Microsoft won’t be turning Office 14 into a completely Web-ified productivity suite, a la Google Docs. But it’s practically a given that Microsoft will add more online collaboration/sharing capabilities to the individual point products that will comprise the client-based Office 14.
Microsoft execs are beginning to drop a few hints about the company’s plans to provide more document collaboration/sharing options for its PC-based desktop-productivity software.
Microsoft is beta testing an adjunct to Office (and non-Microsoft office suites) known as Office Live Workspace, which adds document collaboration/sharing capabilities to Word, Excel and PowerPoint (the XP, 2003 and 2007 releases). But Workspace doesn’t provide online/offline sync for Access, OneNote, Publisher or other more business-targeted members of the Office product family.
OakLeaf Systems blogger Roger Jennings noted that Microsoft is working on a way to make its Microsoft Access client database product more Web-friendly.As Jennings noted, Chairman Bill Gates, who spoke at this week’s Office System Developer Conference, made references to Microsoft’s plans to turn Microsoft Access, its desktop database product, into more of a Web-ified product. In a video interview, Gates said:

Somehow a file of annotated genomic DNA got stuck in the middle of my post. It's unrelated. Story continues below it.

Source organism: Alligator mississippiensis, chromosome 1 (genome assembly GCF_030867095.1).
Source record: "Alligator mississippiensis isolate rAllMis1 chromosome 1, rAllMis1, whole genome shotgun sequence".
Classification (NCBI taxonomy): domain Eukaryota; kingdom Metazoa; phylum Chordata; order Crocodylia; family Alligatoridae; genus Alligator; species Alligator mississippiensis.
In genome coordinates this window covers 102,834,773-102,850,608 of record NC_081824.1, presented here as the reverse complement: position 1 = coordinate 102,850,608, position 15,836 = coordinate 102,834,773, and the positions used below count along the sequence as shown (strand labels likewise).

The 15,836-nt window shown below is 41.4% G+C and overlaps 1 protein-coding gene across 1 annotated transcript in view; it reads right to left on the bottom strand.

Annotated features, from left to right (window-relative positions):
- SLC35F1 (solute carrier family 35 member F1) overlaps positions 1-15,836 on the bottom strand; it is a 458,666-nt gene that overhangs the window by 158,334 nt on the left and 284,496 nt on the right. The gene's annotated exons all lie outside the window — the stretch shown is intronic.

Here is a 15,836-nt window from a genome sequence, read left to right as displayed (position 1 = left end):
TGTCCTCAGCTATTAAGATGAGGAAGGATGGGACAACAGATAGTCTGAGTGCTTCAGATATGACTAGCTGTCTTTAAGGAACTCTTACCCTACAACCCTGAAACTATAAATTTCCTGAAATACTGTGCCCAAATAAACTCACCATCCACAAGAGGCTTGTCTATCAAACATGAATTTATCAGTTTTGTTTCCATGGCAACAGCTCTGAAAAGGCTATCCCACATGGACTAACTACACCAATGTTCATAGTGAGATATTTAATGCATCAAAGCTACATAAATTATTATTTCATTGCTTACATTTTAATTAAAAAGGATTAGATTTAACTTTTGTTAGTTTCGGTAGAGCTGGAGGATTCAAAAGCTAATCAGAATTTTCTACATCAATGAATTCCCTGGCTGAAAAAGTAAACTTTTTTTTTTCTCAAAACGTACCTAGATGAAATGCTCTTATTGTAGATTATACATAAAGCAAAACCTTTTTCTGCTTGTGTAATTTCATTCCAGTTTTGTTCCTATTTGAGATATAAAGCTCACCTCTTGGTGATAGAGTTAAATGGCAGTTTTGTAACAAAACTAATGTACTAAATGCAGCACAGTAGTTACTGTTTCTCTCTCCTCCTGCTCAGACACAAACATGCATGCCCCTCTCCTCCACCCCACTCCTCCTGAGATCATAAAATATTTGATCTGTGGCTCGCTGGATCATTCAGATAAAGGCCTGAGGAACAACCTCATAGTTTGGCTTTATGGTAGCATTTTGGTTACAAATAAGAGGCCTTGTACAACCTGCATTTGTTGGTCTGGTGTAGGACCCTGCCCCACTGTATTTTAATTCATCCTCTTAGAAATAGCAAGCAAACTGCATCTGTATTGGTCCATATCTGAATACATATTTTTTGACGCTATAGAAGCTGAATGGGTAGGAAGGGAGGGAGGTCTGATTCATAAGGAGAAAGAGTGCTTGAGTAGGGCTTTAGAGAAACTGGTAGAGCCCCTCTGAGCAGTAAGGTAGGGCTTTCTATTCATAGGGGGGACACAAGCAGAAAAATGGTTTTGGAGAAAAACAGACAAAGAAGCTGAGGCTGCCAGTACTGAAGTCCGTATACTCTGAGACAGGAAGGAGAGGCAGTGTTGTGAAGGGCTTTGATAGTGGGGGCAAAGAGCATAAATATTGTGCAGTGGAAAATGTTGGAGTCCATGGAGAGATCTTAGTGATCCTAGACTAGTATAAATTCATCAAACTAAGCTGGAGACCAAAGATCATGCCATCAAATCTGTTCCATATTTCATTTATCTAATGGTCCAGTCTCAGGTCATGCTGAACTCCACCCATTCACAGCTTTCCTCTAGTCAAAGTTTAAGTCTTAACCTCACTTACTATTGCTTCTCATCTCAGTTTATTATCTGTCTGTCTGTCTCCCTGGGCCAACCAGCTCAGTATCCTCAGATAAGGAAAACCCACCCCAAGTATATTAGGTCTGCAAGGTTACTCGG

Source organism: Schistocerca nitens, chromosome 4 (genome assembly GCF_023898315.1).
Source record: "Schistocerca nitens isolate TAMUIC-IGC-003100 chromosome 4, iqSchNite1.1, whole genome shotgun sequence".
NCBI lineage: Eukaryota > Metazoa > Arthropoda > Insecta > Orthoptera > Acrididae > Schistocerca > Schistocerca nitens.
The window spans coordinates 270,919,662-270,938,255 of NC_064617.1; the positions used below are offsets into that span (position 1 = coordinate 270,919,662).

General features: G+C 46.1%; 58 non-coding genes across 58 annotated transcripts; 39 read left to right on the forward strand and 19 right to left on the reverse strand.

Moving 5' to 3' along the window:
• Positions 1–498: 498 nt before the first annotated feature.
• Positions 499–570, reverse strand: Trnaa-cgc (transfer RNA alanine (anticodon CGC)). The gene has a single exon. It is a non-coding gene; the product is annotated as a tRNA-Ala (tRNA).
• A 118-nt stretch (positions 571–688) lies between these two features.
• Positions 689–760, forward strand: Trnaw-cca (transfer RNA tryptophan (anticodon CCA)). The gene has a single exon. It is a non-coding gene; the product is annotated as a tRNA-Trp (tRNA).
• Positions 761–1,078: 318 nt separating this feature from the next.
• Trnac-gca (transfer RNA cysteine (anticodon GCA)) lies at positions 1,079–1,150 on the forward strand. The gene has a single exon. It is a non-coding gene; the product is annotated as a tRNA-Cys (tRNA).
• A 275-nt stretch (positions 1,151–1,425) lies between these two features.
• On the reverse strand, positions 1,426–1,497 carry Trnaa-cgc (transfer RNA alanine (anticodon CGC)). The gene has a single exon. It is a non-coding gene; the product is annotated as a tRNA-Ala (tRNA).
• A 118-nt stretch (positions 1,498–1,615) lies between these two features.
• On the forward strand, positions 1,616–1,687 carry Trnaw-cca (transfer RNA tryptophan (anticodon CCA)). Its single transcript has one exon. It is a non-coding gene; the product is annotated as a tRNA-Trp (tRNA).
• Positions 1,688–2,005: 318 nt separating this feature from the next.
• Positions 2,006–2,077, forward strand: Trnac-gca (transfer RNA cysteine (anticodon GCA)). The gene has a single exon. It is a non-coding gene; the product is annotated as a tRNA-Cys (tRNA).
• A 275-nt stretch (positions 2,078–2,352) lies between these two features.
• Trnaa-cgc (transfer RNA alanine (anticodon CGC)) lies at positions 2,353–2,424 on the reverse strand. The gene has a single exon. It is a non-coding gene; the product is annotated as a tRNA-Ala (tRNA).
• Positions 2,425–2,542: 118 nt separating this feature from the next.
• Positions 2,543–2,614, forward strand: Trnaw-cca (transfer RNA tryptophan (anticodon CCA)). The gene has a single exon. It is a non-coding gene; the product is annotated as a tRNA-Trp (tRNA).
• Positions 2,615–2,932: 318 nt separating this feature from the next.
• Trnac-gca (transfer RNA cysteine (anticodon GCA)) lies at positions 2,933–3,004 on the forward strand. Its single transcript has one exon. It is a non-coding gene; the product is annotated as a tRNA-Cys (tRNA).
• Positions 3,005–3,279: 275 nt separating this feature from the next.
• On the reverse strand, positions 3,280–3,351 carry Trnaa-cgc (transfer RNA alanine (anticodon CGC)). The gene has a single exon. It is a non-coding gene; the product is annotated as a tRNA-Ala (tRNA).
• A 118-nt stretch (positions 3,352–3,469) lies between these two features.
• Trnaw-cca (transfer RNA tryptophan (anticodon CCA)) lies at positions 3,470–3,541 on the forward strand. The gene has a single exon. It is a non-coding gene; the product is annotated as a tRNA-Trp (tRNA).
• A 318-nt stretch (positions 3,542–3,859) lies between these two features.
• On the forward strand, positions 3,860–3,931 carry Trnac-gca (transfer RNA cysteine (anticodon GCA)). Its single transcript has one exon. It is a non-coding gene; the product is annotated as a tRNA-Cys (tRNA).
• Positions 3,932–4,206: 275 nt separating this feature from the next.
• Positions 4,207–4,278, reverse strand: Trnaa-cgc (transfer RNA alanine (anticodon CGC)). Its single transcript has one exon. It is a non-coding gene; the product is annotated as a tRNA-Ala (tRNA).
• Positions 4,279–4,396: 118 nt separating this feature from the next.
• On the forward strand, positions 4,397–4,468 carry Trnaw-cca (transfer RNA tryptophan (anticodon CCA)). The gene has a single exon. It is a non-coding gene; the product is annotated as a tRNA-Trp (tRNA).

“Now [with Access] 2007, they did a great job where you could replicate from SharePoint down to Access lists back and forth, but that still didn’t let you run your logic up on the server. So the next step is to take that base of Access users and literally let them write things that connect directly up to SharePoint and so it’s server-based. So it’s a logical step for Access.”
Bill Gates said the same way Excel moved to the server (via Excel Services) with the Office System 2007 release, so, too, will Microsoft Access.
“In no sense are we leaving the Access people behind,” Gates also said.
Source:→ ZDNet Blog
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